The scene featured the kind of irony that makes spoof newscasts worth watching: ignorance controlling expertise, the jocular triumphing over the serious, the layman anchor taking the scholarly, bespectacled professor to task on the subject of his own book.
“Maybe it’s the coffee people—if they had created a more complete product, we wouldn’t need cigarettes,” suggested Jon Stewart, host of Comedy Central’s “The Daily Show,” to his guest, Allan M. Brandt, the Harvard medical historian and author of “The Cigarette Century.”
“Well, it’s certainly possible,” Brandt, a picture of scholarly patience, bemusedly replied.
“Are you humoring me?” Stewart asked, accusingly, drawing a chorus of laughs from the audience, and unwittingly providing the greatest irony of the June appearance.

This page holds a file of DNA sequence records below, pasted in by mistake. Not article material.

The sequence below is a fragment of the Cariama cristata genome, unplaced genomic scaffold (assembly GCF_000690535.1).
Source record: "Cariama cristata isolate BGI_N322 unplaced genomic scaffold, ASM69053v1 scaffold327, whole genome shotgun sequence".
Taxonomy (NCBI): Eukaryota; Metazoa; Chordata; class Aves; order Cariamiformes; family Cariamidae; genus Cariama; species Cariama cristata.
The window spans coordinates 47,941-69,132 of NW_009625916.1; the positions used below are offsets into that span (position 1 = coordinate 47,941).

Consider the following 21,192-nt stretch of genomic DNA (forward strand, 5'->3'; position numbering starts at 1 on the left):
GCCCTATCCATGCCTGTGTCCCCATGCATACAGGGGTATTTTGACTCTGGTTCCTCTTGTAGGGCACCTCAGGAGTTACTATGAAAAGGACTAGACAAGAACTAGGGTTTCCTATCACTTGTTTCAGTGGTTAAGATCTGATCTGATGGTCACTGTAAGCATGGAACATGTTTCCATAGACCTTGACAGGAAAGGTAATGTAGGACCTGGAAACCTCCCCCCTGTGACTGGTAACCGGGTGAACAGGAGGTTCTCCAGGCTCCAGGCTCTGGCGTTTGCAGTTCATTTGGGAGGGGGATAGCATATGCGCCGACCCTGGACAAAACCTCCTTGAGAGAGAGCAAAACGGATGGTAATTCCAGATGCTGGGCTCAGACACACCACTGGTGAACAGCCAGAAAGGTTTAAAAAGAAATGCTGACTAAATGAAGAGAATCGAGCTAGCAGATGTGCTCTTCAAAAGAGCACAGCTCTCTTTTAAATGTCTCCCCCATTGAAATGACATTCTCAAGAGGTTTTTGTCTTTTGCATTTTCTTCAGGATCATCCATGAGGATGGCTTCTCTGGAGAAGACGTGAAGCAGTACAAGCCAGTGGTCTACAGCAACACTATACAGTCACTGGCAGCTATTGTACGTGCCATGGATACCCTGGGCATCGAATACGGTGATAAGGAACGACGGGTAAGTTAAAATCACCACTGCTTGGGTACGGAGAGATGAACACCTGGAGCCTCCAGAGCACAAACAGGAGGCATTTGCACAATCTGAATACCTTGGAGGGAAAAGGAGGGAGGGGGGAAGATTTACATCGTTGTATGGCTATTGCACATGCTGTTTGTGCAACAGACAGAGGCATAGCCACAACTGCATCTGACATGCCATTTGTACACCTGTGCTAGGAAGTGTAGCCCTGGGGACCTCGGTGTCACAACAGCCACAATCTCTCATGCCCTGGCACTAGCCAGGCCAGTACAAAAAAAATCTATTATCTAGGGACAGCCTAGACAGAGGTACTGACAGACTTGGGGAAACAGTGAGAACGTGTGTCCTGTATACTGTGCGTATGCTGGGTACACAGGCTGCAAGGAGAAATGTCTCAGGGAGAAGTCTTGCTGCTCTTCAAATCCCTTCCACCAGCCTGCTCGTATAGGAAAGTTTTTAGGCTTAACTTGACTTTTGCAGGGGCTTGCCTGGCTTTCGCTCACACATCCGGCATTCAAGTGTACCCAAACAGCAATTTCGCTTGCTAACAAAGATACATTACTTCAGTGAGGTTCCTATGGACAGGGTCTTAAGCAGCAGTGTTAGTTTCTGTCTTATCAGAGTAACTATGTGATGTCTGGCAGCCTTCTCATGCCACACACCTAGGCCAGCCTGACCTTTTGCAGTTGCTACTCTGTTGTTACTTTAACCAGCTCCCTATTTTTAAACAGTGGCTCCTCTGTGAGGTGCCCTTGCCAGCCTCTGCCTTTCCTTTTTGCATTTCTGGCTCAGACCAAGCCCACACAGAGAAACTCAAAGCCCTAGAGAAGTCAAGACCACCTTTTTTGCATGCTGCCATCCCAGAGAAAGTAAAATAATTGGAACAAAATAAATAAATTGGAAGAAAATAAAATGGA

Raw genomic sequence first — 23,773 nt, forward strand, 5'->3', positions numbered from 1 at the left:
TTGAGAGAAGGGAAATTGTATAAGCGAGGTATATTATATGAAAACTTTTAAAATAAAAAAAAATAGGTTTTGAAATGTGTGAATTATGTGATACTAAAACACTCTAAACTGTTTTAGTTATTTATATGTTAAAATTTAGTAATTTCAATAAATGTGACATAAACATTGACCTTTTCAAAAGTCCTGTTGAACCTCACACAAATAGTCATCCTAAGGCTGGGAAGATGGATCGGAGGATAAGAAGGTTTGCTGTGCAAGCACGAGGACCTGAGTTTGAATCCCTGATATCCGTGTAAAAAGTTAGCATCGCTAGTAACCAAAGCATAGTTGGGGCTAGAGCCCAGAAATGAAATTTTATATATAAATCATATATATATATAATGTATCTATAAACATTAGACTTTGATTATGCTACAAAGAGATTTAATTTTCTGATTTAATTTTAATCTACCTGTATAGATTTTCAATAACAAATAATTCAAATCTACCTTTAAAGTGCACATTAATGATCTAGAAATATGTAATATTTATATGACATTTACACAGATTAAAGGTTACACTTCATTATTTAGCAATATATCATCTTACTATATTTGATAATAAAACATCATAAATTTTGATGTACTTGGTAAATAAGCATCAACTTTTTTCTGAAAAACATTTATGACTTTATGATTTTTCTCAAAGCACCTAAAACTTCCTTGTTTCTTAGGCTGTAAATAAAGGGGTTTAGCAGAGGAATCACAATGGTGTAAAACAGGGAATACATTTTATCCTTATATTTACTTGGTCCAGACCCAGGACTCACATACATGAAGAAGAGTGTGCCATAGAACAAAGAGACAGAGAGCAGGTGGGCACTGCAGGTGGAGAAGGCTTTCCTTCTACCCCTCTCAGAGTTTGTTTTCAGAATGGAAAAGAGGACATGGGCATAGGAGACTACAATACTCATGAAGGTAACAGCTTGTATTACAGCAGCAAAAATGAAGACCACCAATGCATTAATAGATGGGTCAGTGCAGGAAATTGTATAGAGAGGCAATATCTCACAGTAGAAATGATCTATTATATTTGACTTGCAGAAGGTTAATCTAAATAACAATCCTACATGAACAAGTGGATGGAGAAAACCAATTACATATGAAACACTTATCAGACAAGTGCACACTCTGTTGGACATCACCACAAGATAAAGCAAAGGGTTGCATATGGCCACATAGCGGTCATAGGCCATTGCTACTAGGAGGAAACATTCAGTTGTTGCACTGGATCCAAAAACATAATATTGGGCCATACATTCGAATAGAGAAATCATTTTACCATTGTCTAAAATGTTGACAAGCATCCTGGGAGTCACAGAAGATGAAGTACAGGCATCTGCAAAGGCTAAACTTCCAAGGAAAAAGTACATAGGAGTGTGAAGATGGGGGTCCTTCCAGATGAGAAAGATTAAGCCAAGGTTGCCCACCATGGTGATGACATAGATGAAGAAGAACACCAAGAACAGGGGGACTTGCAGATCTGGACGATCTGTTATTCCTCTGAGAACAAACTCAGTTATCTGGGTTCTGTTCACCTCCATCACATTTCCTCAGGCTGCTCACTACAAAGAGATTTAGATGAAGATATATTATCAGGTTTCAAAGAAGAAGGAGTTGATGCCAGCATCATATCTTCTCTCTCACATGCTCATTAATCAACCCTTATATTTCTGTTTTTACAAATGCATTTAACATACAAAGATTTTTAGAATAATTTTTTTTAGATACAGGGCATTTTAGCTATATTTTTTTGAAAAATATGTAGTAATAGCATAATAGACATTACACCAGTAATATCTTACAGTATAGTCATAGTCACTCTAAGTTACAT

At a time when interdisciplinary and campus-wide collaboration has been identified as a priority, Brandt, appointed last week as the dean of the Graduate School of Arts and Sciences, will likely find his greatest asset to be his capacity to humor and unite the far-flung, autonomous, and occasionally disparate elements of a complex University community.